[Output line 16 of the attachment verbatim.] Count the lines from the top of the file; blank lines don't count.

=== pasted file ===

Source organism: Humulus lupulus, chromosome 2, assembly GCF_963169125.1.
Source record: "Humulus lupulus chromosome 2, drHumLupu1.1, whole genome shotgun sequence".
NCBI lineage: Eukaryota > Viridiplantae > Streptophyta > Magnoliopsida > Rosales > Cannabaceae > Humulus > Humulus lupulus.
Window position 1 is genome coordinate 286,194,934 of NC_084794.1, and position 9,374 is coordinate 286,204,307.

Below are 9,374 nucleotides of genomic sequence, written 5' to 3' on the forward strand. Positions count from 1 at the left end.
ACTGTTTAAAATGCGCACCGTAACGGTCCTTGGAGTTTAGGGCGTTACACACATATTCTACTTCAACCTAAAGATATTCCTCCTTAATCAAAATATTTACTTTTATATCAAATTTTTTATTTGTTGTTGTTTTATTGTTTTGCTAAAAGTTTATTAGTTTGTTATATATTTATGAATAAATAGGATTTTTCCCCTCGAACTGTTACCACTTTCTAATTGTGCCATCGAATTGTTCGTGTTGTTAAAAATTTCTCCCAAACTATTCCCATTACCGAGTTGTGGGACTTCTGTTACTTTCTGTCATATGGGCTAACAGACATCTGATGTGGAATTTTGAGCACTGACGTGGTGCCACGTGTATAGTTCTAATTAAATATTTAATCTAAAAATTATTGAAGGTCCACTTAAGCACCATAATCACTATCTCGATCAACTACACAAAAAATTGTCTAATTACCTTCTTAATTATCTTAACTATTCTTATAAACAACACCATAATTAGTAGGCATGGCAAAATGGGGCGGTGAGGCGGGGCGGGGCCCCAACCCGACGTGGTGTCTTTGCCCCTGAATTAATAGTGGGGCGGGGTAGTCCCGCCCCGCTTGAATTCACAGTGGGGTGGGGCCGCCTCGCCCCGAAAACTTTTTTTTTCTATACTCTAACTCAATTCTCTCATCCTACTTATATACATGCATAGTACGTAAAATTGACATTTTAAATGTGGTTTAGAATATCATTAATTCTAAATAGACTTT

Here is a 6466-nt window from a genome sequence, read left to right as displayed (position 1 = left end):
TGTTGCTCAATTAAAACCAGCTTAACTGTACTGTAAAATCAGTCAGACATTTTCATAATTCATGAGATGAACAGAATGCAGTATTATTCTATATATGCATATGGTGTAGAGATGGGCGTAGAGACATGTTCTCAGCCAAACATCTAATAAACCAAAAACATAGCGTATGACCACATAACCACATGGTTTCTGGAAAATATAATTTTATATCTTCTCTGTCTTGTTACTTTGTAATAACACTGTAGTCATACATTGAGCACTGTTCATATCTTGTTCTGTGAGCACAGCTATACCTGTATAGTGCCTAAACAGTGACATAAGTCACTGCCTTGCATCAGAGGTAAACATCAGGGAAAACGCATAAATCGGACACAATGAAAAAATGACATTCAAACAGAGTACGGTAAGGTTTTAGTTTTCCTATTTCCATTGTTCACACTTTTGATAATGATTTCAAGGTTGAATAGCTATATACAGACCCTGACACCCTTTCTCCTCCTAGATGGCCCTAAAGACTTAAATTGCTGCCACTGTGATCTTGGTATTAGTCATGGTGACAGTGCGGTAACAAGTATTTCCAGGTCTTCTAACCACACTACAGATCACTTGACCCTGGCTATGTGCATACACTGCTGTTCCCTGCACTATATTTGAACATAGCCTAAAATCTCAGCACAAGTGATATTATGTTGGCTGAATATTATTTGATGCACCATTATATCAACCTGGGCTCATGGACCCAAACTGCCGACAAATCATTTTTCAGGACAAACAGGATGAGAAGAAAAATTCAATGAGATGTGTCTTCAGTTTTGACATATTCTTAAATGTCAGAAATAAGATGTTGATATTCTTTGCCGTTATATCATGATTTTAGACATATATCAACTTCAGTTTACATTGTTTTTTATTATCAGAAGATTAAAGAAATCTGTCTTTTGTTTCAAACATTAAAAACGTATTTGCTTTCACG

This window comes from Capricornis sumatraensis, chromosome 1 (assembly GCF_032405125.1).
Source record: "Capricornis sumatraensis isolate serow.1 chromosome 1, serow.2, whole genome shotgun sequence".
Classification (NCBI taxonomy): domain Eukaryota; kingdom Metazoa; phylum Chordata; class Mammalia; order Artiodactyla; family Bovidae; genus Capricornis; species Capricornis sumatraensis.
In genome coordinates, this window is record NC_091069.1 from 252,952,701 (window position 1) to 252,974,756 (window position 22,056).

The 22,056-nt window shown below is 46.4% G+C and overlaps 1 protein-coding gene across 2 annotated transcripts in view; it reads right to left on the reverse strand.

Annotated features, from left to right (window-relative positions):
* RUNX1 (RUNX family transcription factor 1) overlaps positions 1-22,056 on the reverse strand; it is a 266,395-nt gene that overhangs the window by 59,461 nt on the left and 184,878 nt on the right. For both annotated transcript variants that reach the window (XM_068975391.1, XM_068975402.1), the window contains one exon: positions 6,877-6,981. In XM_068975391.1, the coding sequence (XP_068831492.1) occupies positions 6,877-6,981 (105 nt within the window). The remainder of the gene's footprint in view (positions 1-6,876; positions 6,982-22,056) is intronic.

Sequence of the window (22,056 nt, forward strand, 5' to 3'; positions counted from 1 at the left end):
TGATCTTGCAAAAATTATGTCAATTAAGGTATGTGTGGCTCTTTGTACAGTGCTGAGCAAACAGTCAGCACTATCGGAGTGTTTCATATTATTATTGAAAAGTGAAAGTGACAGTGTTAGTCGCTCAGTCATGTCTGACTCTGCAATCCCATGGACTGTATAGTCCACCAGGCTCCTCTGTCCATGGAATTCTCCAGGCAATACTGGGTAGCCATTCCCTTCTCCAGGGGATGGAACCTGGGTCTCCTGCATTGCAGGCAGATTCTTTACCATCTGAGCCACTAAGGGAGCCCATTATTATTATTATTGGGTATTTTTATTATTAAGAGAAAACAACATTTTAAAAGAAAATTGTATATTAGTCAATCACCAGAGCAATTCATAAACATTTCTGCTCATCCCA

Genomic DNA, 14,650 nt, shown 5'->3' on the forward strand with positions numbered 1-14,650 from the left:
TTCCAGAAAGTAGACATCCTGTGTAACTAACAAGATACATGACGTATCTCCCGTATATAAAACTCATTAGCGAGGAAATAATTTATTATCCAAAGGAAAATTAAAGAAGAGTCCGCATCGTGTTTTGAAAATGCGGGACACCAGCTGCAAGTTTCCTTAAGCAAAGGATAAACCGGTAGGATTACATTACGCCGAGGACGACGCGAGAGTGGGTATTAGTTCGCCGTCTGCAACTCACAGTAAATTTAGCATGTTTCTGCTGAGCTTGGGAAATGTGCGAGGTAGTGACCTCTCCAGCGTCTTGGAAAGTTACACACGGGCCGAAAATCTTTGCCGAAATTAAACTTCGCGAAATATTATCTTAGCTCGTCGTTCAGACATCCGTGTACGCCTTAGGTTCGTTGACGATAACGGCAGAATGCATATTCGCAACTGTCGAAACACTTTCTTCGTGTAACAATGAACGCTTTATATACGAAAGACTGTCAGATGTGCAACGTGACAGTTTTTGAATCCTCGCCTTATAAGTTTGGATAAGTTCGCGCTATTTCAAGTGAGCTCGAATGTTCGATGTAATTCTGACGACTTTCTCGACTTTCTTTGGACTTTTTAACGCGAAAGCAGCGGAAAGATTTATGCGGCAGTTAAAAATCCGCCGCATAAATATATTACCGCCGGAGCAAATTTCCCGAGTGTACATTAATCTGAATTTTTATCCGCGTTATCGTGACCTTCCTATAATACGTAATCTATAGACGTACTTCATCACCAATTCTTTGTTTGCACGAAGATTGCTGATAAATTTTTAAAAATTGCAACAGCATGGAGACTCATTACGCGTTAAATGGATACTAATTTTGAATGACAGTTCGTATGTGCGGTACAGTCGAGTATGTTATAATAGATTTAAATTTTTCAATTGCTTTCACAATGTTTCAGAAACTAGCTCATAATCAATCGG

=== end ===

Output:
Sequence of the window (22,056 nt, forward strand, 5' to 3'; positions counted from 1 at the left end):